The Life Changing Power of Radical Responsibility

If you have been into self development and personal growth for a while, you may have heard about the importance of the idea of taking responsibility for everything in your life.

Maybe you totally resonated with the concept, or maybe you felt a bit of resistance. Or maybe a mix of both - after all, we aren't actually responsible for EVERYTHING in our lives, are we?

If you felt resistance, it was likely because of the fact that clearly, we are NOT responsible for everything in our lives - We all face situations and circumstances that are beyond our control, and that we did not do anything to cause, create – or dare I say it – to "attract".

But this is why we need to clarify what is really meant by taking responsibility for everything in your life. We aren't actually talking about your circumstances or the things that happen in life that are beyond your control - but we ARE talking about taking responsibility for the things that ARE in your control - your thoughts, your feelings, and your actions. That is to say, essentially everything that you do in response to those circumstances and events that you face in life.

This is sometimes referred to as going from being At Effect to being At Cause. And I like to call it taking Radical Responsibility.

While this idea is big in the world of personal development, it is by no means a new concept. In fact, it is rooted in ancient wisdom and philosophical traditions that go way, way back.

These ancient teachings the world over - including ancient Buddhism, Christianity and Stoicism, to name just a few - all recognized the power of personal responsibility in consciously shaping one's life, reaching one's goals, and maybe most importantly, achieving personal growth, true happiness and deep fulfillment.

And the best part is that these teachings were not just relevant in the past - they hold true today as modern psychology has validated the importance and far reaching benefits of taking Radical Responsibility, and putting it into practice in our daily lives.

There has been a great deal of interest in recent years in Stoicism, which is one of the most influential philosophical traditions that placed personal responsibility central to its teachings. Stoicism, which originated in Greece around 300 BC. is a practical and pragmatic school of thought that is concerned primarily with how we as people can live what these ancient philosophers called "The Good Life". And for the stoics, central to this concept of living The Good Life is the idea that we should take responsibility for our own happiness and well-being.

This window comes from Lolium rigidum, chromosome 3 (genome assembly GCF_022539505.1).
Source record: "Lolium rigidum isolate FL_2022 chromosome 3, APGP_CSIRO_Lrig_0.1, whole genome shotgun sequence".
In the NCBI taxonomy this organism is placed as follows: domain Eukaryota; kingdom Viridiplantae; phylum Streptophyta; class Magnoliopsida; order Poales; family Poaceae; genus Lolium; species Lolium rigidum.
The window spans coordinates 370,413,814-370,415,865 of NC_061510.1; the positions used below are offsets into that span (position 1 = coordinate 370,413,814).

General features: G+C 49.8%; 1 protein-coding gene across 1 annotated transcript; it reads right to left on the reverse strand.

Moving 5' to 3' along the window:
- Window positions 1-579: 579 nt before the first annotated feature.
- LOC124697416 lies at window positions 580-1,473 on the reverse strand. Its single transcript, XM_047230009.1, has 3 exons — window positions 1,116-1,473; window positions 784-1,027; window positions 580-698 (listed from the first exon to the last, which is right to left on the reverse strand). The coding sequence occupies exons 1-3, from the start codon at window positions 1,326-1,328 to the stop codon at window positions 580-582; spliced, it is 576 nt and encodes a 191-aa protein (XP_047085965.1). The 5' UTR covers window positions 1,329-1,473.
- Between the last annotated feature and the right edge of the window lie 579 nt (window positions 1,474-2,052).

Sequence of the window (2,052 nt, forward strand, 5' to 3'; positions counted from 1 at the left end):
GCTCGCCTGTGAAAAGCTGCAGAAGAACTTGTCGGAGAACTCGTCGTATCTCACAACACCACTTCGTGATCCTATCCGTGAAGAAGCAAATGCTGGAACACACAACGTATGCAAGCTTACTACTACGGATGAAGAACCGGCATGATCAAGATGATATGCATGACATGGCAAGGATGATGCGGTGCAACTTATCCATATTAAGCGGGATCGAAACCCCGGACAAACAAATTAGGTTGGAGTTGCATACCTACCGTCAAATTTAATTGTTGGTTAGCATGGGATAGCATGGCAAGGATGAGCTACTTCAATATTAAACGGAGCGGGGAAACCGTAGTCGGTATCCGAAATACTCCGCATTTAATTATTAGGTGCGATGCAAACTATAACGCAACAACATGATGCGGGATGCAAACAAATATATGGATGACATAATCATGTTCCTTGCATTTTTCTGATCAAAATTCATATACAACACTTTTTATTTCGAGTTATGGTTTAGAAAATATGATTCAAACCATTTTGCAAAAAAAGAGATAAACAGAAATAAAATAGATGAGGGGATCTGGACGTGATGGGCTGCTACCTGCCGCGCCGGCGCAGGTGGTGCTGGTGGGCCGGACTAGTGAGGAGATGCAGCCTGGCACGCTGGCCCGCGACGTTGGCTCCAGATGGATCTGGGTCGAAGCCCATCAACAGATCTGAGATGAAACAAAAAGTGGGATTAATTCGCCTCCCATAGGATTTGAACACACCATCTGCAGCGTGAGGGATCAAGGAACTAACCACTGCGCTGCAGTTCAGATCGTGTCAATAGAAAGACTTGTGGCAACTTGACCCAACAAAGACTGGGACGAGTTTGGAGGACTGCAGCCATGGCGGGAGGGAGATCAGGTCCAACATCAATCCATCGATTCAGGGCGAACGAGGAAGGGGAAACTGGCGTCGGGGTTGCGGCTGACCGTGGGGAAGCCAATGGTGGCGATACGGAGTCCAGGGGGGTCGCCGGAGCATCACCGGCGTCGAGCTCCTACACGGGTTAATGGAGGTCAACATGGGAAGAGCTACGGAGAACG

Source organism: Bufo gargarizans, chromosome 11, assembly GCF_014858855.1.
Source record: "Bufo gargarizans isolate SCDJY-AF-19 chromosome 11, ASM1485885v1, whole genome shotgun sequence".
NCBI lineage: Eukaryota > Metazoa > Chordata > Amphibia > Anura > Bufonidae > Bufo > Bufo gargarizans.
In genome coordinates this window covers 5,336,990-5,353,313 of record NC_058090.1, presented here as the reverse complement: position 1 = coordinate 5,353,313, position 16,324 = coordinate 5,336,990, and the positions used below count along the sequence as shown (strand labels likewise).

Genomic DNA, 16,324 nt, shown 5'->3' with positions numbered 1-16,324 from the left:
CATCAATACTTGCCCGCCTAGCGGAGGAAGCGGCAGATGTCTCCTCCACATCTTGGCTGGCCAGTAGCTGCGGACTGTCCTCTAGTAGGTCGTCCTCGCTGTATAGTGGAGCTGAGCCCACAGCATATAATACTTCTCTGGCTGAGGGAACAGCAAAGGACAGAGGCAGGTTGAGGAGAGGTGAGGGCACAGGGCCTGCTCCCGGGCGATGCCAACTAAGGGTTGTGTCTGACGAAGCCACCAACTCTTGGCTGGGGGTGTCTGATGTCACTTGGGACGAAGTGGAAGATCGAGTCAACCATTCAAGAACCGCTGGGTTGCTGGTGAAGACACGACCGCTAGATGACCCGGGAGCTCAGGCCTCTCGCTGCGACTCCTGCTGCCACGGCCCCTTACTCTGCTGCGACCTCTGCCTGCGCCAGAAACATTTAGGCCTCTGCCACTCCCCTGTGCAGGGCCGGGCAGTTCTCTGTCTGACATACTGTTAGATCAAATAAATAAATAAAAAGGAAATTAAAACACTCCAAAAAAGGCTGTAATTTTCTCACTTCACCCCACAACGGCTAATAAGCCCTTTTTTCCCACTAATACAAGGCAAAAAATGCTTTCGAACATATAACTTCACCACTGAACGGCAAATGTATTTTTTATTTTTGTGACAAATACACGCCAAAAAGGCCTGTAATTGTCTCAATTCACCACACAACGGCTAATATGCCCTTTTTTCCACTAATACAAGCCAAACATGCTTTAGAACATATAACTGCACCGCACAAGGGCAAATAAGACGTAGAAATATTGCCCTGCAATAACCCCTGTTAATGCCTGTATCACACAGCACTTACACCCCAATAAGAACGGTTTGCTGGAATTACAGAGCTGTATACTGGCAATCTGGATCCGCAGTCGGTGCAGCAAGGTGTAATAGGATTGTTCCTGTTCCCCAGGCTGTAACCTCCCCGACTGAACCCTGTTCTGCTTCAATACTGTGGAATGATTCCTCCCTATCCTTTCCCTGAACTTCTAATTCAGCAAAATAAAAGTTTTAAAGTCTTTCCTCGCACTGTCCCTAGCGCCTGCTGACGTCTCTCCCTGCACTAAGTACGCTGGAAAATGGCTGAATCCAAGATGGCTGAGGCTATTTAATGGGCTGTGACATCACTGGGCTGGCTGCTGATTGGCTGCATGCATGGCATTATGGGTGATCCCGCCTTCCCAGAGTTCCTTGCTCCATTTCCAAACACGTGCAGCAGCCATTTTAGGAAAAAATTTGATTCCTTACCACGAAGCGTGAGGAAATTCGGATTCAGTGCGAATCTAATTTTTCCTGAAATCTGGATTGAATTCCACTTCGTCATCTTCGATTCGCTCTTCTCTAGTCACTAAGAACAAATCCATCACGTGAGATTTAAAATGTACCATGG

So how do we do it?

The Stoic philosopher Epictetus famously said, "Happiness and freedom begin with a clear understanding of one principle: Some things are within our control, and some things are not." And the critical thing for us is that we learn to discern what is really in our control, and what is not.

People tend to suffer in two ways. First, we suffer by trying and wanting to control the things that are not within our control. Secondly, we suffer by failing to realize the power that is within us to take charge of the meaningful things that are within our control.

And according to the Stoic teachings, we all have the power to control our thoughts, emotions, and actions, and we should endeavor to master the power we have over ourselves and our minds in each of these 3 critical areas.

Similarly, Buddhism also emphasizes personal responsibility and the power of our thoughts to direct our destiny. The Buddhist concept of karma teaches that our actions have consequences, and that we are responsible for creating our own reality through our thoughts and actions.

And as for modern psychology, the branch of Positive psychology - which is essentially the study of the psychology of happiness and well-being - focuses on the power of taking responsibility for our thoughts, feelings and actions, and on how we can do so in practice in our daily lives.

When you consider how far reaching this concept is - spanning our entire human history, showing up across cultures, and in so many of the most important and influential philosophical traditions, religions and even in modern day psychology – it is apparent that we would be wise to listen, and to always be looking for the little ways we can move ourselves more to cause in our lives.

If you would like a more in depth exploration of how you can really live and embody this concept, and how you can put it powerfully to work in your life, I’d like to invite you to download your complimentary guidebook here. Simply tell me where to send it, and it’s all yours!